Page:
Clanvowe’s closest private links, however, were with certain erstwhile colleagues in Richard II’s household, members of a group (with whom his relation, Sir John Clanvowe, had also been involved) known from their apparent heretical sympathies as ‘the lollard knights’. Of these, he was especially closely associated with Sir Lewis Clifford and his son-in-law, Sir Philip de la Vache*, who was another member of Queen Isabella’s entourage. In April 1399 Clanvowe had been made a trustee in the reversion of de la Vache’s manors of Bury in Chalfont St. Giles, Buckinghamshire, and Hook Norton, Oxfordshire; and a year later he acted as a witness to the complicated series of transactions whereby de la Vache,Sir John Cheyne I* and Sir Thomas Latimer† transferred ownership of Clifford’s castle and lordship of Ewyas Harold to William Beauchamp, Lord Abergavenny. Cheyne and Latimer were also ‘lollard knights’ and the latter was an especially notorious supporter of heretics. In the late autumn of 1404 Clanvowe, together with de la Vache and Cheyne, was an overseer of Sir Lewis Clifford’s will, a document which (with its contempt for the testator’s ‘stinkyng careyne’, rejection of all funeral pomp and absence of legacies to the Church) is of all the ‘lollard wills’ most firmly indicative of heretical tendencies. After Clifford’s death, Clanvowe transferred the reversion of de la Vache’s estates to Edmund Hampden* and others, and in April 1407 he and Hampden also acted as overseers of Sir Philip’s will (which, incidentally, was quite free of ‘lollard elements’).
Quite apart from his links with ‘the lollard knights’, Clanvowe was also associated with other suspected lollard sympathizers.
In December 1407, for instance, he was a fellow mainpernor with John Croft, a Herefordshire esquire who had been imprisoned for lollardy in 1394-5. More significantly still, both his father-in-law, Sir Robert Whitney I, and his brother-in-law, Sir Robert II*, showed an interest in the new doctrines. It is at least possible, therefore, that Sir Thomas himself approved (if only privately) of some aspects of lollard teaching, and this impression is borne out by his will, which was made at Hergest on 29 May 1410 and proved two weeks later. Written in English, its language closely resembles that employed by Sir Lewis Clifford and other ‘lollard’ testators. Sir Thomas requested burial at Yazor with ‘myn auncestres’, but forbade funeral pomp, and ordained that ‘my boodi be y putte and yledde in to erthe as sone as it may be doon after that y am deed, pouerlich wythoute ony grete cost or dispenses doyng ther upon’. His debts were to be paid, and 100 poor men were to be given doles of cloth, while £20 was to be devoted to ‘make weys longg ther as most commen puple in to chepyng townes’.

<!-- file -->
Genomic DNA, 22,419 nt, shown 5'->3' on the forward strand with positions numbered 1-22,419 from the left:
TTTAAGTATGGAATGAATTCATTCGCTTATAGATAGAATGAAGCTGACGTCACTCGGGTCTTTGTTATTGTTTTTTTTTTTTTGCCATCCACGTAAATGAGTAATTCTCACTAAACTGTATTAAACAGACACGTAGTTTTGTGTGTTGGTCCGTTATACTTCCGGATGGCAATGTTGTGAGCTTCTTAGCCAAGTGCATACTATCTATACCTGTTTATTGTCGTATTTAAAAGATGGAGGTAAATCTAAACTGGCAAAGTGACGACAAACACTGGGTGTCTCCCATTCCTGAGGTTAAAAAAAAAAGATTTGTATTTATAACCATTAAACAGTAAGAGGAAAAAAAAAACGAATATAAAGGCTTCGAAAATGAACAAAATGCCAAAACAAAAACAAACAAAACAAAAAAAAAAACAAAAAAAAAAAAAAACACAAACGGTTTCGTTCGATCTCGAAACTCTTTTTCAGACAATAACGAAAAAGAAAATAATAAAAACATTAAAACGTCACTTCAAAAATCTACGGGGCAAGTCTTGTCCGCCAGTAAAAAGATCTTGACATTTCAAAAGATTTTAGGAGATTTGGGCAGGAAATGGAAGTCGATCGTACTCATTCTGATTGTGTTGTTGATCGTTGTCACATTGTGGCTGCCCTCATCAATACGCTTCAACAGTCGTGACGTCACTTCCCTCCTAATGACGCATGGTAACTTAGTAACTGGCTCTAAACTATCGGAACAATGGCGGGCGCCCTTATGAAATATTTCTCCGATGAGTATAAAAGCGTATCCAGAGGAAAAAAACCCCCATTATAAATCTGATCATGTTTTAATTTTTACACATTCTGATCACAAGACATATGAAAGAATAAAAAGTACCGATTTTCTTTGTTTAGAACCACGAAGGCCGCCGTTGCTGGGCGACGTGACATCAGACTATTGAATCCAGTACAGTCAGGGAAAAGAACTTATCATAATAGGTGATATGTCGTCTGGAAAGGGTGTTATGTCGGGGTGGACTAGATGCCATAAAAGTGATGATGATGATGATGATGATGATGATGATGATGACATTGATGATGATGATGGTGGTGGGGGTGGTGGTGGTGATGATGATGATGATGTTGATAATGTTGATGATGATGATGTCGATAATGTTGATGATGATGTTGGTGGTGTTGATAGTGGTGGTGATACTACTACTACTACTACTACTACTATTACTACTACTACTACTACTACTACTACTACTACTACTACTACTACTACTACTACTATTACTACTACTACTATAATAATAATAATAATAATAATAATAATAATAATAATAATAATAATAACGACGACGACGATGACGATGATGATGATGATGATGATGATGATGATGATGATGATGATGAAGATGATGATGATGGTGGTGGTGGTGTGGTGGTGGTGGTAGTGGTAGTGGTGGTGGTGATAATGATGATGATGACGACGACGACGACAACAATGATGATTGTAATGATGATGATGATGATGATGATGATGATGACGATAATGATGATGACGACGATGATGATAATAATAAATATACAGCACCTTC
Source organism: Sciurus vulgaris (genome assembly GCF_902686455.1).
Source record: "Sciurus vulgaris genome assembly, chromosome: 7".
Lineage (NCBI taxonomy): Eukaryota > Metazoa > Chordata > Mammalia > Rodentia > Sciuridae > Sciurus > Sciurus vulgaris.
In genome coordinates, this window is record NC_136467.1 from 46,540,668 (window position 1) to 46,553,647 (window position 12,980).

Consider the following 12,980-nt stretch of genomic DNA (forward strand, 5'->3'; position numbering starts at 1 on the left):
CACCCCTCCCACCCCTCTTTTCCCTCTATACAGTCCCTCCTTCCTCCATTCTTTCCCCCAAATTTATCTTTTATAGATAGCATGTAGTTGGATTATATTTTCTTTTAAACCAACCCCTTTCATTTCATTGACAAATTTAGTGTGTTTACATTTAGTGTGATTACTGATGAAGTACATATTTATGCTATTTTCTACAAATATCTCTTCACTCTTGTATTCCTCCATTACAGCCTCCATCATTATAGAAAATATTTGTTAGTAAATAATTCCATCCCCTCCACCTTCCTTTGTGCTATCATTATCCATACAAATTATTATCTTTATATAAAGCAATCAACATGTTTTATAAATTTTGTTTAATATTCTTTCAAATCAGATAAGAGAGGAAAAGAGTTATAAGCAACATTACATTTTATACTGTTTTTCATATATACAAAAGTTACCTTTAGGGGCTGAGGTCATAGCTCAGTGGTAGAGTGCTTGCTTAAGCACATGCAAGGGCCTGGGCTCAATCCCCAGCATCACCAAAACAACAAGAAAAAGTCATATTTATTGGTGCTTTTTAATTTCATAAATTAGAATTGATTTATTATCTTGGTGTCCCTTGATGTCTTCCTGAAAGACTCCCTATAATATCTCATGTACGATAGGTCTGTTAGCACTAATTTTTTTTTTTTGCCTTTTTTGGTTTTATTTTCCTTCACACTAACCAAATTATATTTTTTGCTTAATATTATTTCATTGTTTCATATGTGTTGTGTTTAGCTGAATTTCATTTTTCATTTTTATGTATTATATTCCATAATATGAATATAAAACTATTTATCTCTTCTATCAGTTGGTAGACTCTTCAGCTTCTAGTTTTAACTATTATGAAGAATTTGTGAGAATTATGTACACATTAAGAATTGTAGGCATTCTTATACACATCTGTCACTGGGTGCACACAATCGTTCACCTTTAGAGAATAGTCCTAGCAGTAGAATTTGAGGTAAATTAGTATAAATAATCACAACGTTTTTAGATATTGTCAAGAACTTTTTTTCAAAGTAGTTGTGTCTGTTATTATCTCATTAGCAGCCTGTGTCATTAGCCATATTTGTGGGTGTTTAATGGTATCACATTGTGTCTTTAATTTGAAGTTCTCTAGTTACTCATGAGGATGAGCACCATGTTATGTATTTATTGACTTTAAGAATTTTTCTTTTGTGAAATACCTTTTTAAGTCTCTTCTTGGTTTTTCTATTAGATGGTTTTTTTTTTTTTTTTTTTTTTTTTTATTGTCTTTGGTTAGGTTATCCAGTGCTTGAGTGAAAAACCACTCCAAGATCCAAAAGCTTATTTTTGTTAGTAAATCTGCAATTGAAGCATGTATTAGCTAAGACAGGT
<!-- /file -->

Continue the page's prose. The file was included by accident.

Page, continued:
Significantly, however, no legacies were left to parish churches or religious houses. Nor was any provision made for requiem masses, an unusual omission which accords well with lollard doctrines. Among the testator’s personal bequests were gifts of gilt cups to (Sir) Leonard Hakluyt and (Sir) John Skydemore with the request that they should help his widow ‘at here nede’. Other gifts were of a gilded sword, ‘y called Warwik’, to Sir Robert Whitney II, of several suits of armour, and of ‘my basnet that was my lord Umfree’ to Hugh Monnington. His executors included his wife Perryne, Whitney and Roger Partrich, a retainer of the Mortimer family. Clanvowe’s widow survived until 1422, and when she died her will not only resembled her husband’s, but also mentioned among the bequests certain suspect devotional treatises. Sir Thomas had no surviving issue, and his heir was apparently a member of the Poyntz family of Gloucestershire.